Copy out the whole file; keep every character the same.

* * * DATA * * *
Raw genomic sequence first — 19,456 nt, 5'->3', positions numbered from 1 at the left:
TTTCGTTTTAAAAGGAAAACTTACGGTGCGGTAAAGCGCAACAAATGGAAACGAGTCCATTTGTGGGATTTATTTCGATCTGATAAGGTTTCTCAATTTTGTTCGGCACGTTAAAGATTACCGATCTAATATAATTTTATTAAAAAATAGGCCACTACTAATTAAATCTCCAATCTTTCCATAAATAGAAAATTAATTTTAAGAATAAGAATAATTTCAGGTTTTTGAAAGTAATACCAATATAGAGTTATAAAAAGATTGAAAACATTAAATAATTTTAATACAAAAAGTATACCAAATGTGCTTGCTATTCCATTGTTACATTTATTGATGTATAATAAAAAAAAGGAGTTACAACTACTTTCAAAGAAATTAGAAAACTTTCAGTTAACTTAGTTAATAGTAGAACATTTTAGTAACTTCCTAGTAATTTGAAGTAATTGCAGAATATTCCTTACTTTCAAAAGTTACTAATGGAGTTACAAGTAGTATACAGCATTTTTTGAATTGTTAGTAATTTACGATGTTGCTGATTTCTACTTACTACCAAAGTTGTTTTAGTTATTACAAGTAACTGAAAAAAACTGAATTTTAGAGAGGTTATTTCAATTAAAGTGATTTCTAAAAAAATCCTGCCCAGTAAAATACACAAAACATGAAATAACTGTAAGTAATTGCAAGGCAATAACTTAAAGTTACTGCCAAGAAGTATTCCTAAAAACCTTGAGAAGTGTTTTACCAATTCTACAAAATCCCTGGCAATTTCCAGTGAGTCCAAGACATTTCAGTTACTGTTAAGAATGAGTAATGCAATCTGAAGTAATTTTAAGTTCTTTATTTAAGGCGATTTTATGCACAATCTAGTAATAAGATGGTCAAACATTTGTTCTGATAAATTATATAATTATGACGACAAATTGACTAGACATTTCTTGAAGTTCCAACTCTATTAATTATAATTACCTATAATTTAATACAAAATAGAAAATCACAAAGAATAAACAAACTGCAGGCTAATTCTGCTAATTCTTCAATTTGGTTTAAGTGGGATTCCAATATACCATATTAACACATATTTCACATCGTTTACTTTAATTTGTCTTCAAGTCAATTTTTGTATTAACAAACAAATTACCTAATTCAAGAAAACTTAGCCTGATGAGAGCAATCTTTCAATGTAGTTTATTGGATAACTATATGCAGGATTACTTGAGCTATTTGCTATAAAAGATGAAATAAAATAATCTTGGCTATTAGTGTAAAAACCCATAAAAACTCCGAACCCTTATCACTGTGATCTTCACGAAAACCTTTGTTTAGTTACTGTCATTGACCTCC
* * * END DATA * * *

Raw genomic sequence first — 19,456 nt, 5'->3', positions numbered from 1 at the left:
TTTCGTTTTAAAAGGAAAACTTACGGTGCGGTAAAGCGCAACAAATGGAAACGAGTCCATTTGTGGGATTTATTTCGATCTGATAAGGTTTCTCAATTTTGTTCGGCACGTTAAAGATTACCGATCTAATATAATTTTATTAAAAAATAGGCCACTACTAATTAAATCTCCAATCTTTCCATAAATAGAAAATTAATTTTAAGAATAAGAATAATTTCAGGTTTTTGAAAGTAATACCAATATAGAGTTATAAAAAGATTGAAAACATTAAATAATTTTAATACAAAAAGTATACCAAATGTGCTTGCTATTCCATTGTTACATTTATTGATGTATAATAAAAAAAAGGAGTTACAACTACTTTCAAAGAAATTAGAAAACTTTCAGTTAACTTAGTTAATAGTAGAACATTTTAGTAACTTCCTAGTAATTTGAAGTAATTGCAGAATATTCCTTACTTTCAAAAGTTACTAATGGAGTTACAAGTAGTATACAGCATTTTTTGAATTGTTAGTAATTTACGATGTTGCTGATTTCTACTTACTACCAAAGTTGTTTTAGTTATTACAAGTAACTGAAAAAAACTGAATTTTAGAGAGGTTATTTCAATTAAAGTGATTTCTAAAAAAATCCTGCCCAGTAAAATACACAAAACATGAAATAACTGTAAGTAATTGCAAGGCAATAACTTAAAGTTACTGCCAAGAAGTATTCCTAAAAACCTTGAGAAGTGTTTTACCAATTCTACAAAATCCCTGGCAATTTCCAGTGAGTCCAAGACATTTCAGTTACTGTTAAGAATGAGTAATGCAATCTGAAGTAATTTTAAGTTCTTTATTTAAGGCGATTTTATGCACAATCTAGTAATAAGATGGTCAAACATTTGTTCTGATAAATTATATAATTATGACGACAAATTGACTAGACATTTCTTGAAGTTCCAACTCTATTAATTATAATTACCTATAATTTAATACAAAATAGAAAATCACAAAGAATAAACAAACTGCAGGCTAATTCTGCTAATTCTTCAATTTGGTTTAAGTGGGATTCCAATATACCATATTAACACATATTTCACATCGTTTACTTTAATTTGTCTTCAAGTCAATTTTTGTATTAACAAACAAATTACCTAATTCAAGAAAACTTAGCCTGATGAGAGCAATCTTTCAATGTAGTTTATTGGATAACTATATGCAGGATTACTTGAGCTATTTGCTATAAAAGATGAAATAAAATAATCTTGGCTATTAGTGTAAAAACCCATAAAAACTCCGAACCCTTATCACTGTGATCTTCACGAAAACCTTTGTTTAGTTACTGTCATTGACCTCC